Rotavirus is a common cause of diarrhea and gastroenteritis in children. Rotaviruses (there are 9 different, but related, types) can be passed from person to person by contact with infected stools, and tends to run rampant in places like day-care centers with a lot of susceptible kids, as well as going through families -- and adults who are not immune can get rotavirus, and sometimes need IV fluids themselves. It usually takes 1 to 3 days after exposure to become infected.
Although symptoms vary from person to person, most commonly a person infected with rotavirus begins with frequent vomiting -- sometimes as often as every 5-10 minutes, or every time she tries to eat or drink something (even water) -- and a fever (typically up to 102-103 F). Diarrhea begins about a day later, and can also be as often as every 5-10 minutes. The diarrhea stools are usually watery and can smell foul, but blood is usually not seen in rotavirus diarrhea. The vomiting usually subsides before the diarrhea; once the vomiting resolves, some patients can manage to drink enough fluids to keep themselves hydrated despite all the fluid they are losing in their stools. However, severe vomiting and diarrhea can dehydrate you to the point where you need IV fluids, and once a patient is on IV fluids I usually keep them on the IV until they are drinking well and can keep up with stool losses. During the "season" it's not uncommon to have many children hospitalized with dehydration; I once admitted 8 children with rotavirus gastroenteritis and dehydration to the hospital in two days.
Rotaviruses are found around the world. They are responsible for about 1 in 20 cases of diarrhea in children, but up to 8 in 20 cases of severely dehydrated children. It is the most common cause of diarrhea in children less than 2 years old seen by medical personnel, and is a major cause of death (from dehydration) in the Third World.
There is little that can be done to treat a rotavirus infection directly,
since it is a viral infection. Fatal dehydration is rare when IV fluids
are available, but oral
rehydration formulas can be given to many patients to help keep them
hydrated until they can fight off the infection themselves. Breast feeding
won't prevent rotavirus infections completely, but breast-fed children often
have milder cases of rotavirus than bottle-fed children.
There are two vaccines available against rotavirus. Both are given orally (by mouth). RotaTeq® contains five different but related strains of rotavirus, and in clinical trials cut the number of exposed children who developed rotavirus gastroenteritis by 75%, and the number of hospital admissions by 96%. RotaRix® contains one strain of rotavirus but can protect against several other strains as well. These vaccine is given orally (by mouth). RotaTeq® is given in 3 doses with 4-10 weeks between doses. The first dose has to be given between 6 and 12 weeks after birth, and the last dose by age 8 months; the recommended schedule is to give the vaccine at ages 2 months, 4 months, and 6 months. RotaRix® is given in 2 doses with at least 4 weeks between doses, and is usually given at ages 2 and 4 months. Like RotaTeq®, Rotarix® should not be given after age 8 months. The vaccines contain weakened live virus particles, like the measles-mumps-rubella and chickenpox vaccines; at present it is not recomended for infants with immune-system problems including proven HIV infection or who were born to mothers with HIV.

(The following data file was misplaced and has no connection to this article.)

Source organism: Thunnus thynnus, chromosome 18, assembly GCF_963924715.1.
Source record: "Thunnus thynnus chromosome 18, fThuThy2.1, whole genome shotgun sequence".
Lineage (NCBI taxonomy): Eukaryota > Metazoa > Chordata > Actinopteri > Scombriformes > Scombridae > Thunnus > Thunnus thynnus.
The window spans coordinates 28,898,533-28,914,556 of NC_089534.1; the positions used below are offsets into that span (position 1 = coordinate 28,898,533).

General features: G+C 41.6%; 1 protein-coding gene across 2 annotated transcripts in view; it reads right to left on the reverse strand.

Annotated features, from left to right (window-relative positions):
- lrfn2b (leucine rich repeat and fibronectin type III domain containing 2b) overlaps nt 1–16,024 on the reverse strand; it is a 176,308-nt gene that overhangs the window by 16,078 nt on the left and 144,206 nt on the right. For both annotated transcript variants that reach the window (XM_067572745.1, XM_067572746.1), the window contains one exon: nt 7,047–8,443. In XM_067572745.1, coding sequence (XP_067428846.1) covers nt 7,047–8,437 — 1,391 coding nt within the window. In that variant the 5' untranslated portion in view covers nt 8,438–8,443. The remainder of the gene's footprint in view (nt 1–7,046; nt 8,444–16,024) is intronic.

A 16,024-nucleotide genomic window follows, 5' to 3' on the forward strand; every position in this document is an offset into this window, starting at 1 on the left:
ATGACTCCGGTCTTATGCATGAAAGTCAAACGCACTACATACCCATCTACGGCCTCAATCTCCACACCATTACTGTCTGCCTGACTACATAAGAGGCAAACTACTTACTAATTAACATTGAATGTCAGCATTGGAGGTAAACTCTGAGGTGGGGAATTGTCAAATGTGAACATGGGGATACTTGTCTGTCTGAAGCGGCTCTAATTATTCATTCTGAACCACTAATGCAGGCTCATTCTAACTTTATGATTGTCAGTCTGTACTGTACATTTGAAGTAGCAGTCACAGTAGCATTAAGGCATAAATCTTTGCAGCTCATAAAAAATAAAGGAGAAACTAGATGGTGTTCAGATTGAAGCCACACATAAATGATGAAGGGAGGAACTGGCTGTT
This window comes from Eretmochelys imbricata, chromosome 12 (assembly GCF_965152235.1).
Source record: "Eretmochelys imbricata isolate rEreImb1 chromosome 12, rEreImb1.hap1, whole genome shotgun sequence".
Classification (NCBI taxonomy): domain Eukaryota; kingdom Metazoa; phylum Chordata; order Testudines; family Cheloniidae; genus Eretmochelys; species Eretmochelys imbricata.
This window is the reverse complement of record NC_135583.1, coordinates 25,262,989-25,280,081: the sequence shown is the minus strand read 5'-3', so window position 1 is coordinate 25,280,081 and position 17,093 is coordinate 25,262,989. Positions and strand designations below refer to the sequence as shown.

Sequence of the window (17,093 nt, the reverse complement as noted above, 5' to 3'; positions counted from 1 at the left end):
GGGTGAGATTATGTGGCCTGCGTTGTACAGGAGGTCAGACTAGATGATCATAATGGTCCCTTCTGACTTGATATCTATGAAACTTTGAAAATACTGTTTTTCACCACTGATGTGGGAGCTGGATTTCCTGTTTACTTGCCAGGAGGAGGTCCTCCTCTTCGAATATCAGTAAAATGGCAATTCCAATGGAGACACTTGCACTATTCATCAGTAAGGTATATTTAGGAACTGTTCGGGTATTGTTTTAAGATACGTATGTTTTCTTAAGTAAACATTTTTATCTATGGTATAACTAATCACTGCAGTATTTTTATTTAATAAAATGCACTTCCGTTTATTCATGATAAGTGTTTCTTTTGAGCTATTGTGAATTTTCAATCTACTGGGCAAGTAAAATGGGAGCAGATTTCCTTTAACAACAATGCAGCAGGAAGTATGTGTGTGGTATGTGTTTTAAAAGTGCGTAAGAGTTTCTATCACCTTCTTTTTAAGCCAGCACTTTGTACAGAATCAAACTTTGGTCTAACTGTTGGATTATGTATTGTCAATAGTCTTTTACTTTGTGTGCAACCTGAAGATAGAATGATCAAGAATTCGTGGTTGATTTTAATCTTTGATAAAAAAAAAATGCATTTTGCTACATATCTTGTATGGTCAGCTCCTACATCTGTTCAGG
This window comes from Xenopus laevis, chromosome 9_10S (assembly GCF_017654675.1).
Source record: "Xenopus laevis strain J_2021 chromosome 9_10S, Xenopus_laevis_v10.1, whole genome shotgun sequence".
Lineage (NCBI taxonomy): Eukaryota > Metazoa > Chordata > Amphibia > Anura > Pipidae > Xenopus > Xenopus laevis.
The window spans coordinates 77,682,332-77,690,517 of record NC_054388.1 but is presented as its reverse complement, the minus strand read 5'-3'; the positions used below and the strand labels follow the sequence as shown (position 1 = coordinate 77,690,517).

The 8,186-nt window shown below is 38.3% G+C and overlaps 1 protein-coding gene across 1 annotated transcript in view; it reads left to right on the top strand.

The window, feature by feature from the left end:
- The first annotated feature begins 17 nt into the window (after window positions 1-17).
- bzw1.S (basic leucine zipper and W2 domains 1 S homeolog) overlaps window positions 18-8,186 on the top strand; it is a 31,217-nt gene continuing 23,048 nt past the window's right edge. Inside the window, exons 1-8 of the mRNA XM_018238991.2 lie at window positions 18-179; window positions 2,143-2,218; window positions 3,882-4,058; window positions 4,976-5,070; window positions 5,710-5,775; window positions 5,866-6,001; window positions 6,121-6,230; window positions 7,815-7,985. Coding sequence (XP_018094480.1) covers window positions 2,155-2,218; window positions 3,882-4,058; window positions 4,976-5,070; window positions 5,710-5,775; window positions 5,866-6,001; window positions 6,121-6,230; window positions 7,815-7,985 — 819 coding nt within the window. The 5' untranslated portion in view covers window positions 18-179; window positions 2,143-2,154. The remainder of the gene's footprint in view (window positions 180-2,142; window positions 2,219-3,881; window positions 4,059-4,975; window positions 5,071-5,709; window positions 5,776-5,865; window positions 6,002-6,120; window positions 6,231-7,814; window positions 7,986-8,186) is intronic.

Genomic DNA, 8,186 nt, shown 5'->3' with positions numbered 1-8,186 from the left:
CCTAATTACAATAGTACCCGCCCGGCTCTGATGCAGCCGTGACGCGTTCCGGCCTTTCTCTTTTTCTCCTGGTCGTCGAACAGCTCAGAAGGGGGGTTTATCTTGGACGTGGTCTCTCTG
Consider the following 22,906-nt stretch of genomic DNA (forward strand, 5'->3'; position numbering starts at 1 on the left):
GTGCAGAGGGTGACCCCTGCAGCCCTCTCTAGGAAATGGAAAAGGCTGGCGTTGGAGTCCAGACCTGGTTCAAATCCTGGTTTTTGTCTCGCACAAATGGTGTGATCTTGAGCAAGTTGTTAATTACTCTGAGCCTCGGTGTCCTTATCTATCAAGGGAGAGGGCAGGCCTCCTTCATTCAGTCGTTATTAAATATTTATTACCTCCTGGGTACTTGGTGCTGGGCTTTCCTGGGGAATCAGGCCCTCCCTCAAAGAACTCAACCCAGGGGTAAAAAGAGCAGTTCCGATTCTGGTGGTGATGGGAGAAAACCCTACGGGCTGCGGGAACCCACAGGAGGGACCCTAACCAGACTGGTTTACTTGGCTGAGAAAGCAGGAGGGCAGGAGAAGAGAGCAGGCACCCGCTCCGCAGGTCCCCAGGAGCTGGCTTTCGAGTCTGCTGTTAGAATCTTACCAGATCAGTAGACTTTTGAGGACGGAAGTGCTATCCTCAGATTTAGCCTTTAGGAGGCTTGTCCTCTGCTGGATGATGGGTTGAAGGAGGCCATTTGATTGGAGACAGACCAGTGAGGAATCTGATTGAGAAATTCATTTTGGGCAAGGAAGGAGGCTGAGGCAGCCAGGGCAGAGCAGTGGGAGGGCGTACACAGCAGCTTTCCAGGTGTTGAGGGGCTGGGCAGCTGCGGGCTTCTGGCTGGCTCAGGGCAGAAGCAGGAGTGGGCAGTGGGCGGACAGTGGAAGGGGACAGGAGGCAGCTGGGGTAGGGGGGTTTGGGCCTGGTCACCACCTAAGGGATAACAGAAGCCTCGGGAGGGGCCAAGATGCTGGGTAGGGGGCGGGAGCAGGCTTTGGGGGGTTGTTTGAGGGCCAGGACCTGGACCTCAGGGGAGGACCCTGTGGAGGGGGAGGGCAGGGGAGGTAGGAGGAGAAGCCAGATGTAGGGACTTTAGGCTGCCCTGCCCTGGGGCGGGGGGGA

A vaccine against the four most common types of rotavirus was
available in the United States in mid-1999. However, the
US Centers for Disease Control and
Prevention (CDC) and the Advisory Committee on Immunization
Practices (which includes representatives of the CDC and the
American Academy of Pediatrics)
stopped recommending the old vaccine after some infants who received
of the bowel within 1-3 weeks after receiving a dose of the vaccine.
The clinical trials of RotaTeq®
included extra measures to look at the vaccine's safety. There have been
no added incidence of intussusception, or other bad side effects, that
were strongly associated with either vaccine, but the
the FDA, and the vaccine manufacturers
are watching very closely for any further problems in children who
receive either vaccine. As always, you should talk to your child's doctor
about the risks and benefits of the rotavirus vaccine.
An Extraneous Virus in Rotarix®
On March 22, 2010, the US Food and Drug Administration recommended that physicians and others who give vaccines suspend, at leat for now, use of Rotarix®, after a research team found DNA from a non-rotavirus virus called a circovirus. The circovirus was found by new laboratory methods, has apparently been in Rotarix since the vaccine's early clinical trials, and has never been shown to cause illness in people or animals.
The circovirus DNA discovered in Rotarix are fragments of the circovirus DNA, and it is still not clear if intact and infection-causing virus particles are in the vaccine. There have been no reported infections of circovirus in people, which makes it very unlikely that there are intact virus particles in Rotarix. The FDA recommended that use of Rotarix be suspended until more was known about the circovirus DNA and its presence in Rotarix. On May 14, 2010, the FDA lifted the suspension, and Rotarix is again available for use. Bear in mind that circovirus has not been shown to cause an illness, that no safety problems have been found in infants or other who have taken the vaccine, and that the risk of serious illness or death from rotavirus gastroenteritis is much higher than any problems seen so far with Rotateq. As always, you should talk to your child's doctor about the risks and benefits of the rotavirus vaccine.